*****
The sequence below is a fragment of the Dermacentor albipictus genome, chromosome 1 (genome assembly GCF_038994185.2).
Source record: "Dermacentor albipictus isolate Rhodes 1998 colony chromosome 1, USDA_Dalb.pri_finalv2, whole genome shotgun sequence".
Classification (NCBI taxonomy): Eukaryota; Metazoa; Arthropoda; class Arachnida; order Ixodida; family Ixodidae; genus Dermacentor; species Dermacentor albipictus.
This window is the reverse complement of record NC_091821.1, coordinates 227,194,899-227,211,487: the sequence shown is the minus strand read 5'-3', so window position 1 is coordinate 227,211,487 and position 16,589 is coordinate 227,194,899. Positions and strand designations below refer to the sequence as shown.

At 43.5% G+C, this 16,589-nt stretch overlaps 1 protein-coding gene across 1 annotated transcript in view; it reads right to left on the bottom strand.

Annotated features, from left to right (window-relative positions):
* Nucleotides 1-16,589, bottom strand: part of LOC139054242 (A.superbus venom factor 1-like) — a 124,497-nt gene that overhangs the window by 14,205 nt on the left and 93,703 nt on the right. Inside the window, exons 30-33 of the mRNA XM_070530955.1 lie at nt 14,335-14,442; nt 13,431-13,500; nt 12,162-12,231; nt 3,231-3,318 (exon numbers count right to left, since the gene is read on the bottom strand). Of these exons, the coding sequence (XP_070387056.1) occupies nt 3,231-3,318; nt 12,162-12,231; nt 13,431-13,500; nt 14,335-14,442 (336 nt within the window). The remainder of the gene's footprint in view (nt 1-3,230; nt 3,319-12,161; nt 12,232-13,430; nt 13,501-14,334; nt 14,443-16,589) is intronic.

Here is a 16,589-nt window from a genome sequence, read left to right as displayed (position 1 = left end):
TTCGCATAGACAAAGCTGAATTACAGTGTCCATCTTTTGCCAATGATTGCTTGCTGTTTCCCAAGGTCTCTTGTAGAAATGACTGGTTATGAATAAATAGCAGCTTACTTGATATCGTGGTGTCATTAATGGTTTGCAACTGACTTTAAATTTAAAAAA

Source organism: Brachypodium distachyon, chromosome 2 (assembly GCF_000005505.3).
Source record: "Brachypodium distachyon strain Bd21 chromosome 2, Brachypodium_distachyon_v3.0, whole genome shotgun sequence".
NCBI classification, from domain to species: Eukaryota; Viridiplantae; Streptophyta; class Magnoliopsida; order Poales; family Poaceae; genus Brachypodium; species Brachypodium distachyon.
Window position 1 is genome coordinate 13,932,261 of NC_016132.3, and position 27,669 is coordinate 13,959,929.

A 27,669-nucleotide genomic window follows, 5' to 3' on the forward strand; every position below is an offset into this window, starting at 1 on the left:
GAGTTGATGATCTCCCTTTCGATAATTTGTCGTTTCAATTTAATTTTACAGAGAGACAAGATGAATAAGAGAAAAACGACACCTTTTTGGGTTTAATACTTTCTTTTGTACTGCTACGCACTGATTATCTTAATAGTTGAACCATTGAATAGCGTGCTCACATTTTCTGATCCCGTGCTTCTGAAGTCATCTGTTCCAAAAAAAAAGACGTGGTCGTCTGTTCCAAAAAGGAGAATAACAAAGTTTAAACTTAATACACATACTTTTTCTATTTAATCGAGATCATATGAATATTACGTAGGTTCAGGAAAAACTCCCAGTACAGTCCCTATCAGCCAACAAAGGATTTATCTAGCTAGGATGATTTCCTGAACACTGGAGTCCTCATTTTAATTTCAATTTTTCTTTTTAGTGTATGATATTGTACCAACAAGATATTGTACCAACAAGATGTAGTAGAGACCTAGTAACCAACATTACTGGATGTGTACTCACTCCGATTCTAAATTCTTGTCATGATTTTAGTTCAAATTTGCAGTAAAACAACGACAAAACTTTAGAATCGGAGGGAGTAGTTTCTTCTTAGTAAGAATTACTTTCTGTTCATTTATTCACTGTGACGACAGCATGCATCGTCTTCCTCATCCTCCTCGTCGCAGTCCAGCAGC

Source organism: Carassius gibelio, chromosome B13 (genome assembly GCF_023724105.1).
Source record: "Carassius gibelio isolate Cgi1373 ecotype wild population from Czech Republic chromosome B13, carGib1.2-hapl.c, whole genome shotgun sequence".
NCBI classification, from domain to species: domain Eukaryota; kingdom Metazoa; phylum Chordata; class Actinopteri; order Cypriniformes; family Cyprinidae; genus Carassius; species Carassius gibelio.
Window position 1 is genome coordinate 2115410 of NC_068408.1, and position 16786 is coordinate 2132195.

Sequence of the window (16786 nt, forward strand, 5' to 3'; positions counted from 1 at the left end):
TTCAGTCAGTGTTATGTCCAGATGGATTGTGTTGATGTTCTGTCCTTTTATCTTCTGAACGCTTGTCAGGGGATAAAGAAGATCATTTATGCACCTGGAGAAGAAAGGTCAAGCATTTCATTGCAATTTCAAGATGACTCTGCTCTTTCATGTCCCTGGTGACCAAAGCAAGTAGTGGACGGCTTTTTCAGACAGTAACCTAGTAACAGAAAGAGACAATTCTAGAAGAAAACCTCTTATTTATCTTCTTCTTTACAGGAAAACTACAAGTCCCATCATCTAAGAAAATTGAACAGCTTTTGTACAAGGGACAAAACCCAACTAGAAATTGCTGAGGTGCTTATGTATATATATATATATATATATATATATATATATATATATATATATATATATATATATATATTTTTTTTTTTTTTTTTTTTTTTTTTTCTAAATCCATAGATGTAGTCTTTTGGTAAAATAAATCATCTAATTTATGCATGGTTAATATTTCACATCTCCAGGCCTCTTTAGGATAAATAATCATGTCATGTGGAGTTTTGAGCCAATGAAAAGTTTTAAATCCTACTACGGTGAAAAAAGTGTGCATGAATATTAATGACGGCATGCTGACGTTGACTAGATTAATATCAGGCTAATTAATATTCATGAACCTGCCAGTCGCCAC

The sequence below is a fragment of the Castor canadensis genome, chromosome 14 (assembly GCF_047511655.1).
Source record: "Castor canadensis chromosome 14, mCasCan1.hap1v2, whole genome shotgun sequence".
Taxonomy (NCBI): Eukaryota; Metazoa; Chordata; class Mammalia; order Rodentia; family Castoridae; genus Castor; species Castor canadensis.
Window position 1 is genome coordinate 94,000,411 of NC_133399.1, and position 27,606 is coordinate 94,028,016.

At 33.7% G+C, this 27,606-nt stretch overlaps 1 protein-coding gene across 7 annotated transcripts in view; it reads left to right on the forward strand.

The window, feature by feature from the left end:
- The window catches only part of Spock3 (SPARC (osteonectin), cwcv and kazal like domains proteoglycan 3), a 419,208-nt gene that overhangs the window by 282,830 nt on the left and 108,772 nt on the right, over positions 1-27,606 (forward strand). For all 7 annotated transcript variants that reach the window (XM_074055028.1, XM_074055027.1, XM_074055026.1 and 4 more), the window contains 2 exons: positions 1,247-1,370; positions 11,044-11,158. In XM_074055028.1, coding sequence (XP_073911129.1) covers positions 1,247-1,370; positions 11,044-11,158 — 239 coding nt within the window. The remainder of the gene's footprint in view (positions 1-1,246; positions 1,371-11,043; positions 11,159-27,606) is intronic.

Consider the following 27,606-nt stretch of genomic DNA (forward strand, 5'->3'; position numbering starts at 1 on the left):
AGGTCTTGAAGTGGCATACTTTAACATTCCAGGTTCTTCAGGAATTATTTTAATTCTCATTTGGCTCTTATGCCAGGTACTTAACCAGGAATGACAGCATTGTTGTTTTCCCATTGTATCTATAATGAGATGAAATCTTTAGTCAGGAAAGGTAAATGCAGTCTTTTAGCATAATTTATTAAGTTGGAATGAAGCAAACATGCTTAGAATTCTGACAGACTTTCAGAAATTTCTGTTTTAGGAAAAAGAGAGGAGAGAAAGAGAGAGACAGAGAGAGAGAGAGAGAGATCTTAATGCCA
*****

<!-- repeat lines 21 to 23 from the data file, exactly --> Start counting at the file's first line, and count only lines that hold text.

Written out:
TTCAGTCAGTGTTATGTCCAGATGGATTGTGTTGATGTTCTGTCCTTTTATCTTCTGAACGCTTGTCAGGGGATAAAGAAGATCATTTATGCACCTGGAGAAGAAAGGTCAAGCATTTCATTGCAATTTCAAGATGACTCTGCTCTTTCATGTCCCTGGTGACCAAAGCAAGTAGTGGACGGCTTTTTCAGACAGTAACCTAGTAACAGAAAGAGACAATTCTAGAAGAAAACCTCTTATTTATCTTCTTCTTTACAGGAAAACTACAAGTCCCATCATCTAAGAAAATTGAACAGCTTTTGTACAAGGGACAAAACCCAACTAGAAATTGCTGAGGTGCTTATGTATATATATATATATATATATATATATATATATATATATATATATATATATATATATATATTTTTTTTTTTTTTTTTTTTTTTTTTTCTAAATCCATAGATGTAGTCTTTTGGTAAAATAAATCATCTAATTTATGCATGGTTAATATTTCACATCTCCAGGCCTCTTTAGGATAAATAATCATGTCATGTGGAGTTTTGAGCCAATGAAAAGTTTTAAATCCTACTACGGTGAAAAAAGTGTGCATGAATATTAATGACGGCATGCTGACGTTGACTAGATTAATATCAGGCTAATTAATATTCATGAACCTGCCAGTCGCCAC

The sequence below is a fragment of the Castor canadensis genome, chromosome 14 (assembly GCF_047511655.1).
Source record: "Castor canadensis chromosome 14, mCasCan1.hap1v2, whole genome shotgun sequence".